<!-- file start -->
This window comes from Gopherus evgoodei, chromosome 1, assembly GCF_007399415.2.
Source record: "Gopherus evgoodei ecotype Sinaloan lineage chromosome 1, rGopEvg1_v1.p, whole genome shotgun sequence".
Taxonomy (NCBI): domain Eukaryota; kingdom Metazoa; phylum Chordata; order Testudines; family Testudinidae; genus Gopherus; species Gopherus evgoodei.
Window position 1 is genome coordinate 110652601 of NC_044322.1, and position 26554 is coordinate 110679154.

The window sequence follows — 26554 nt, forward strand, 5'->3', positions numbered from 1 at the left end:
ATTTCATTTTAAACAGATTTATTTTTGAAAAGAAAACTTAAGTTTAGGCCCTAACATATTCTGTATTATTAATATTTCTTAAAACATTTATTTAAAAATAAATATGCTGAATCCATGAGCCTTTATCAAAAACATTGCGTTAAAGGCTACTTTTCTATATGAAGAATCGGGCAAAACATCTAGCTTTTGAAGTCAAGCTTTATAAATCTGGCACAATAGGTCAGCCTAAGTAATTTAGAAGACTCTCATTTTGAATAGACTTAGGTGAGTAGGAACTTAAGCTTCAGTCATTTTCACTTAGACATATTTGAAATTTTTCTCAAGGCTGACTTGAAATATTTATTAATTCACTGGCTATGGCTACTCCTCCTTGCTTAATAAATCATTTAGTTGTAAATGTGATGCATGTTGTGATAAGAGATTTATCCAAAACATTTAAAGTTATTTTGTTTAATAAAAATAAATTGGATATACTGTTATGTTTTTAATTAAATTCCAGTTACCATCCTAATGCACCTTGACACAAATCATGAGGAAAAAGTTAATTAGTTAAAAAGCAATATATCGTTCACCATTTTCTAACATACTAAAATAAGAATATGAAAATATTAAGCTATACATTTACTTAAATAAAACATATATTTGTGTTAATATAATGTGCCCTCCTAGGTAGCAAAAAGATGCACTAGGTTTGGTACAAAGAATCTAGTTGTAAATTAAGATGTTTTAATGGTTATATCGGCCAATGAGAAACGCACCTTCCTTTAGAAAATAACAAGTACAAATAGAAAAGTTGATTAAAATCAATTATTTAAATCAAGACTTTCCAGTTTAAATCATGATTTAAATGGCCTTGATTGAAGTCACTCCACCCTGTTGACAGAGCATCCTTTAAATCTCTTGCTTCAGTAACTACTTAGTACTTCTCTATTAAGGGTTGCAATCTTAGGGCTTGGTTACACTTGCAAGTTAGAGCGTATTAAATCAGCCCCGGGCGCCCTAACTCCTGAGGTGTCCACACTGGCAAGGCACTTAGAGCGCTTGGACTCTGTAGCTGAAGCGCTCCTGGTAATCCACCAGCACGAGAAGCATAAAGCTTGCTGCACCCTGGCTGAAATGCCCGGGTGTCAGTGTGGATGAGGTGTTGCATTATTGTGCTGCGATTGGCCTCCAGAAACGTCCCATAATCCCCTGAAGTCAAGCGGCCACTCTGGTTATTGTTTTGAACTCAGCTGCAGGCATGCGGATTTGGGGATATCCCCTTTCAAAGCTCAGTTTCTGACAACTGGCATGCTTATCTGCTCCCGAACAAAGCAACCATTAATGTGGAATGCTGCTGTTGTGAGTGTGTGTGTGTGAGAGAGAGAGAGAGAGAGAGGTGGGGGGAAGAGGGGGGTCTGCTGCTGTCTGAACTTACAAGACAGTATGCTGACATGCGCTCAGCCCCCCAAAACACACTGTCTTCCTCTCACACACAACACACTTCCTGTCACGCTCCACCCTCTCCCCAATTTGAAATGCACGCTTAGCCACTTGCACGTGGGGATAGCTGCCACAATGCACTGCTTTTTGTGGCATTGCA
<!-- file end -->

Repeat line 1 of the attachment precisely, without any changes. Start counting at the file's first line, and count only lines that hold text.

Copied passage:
This window comes from Gopherus evgoodei, chromosome 1, assembly GCF_007399415.2.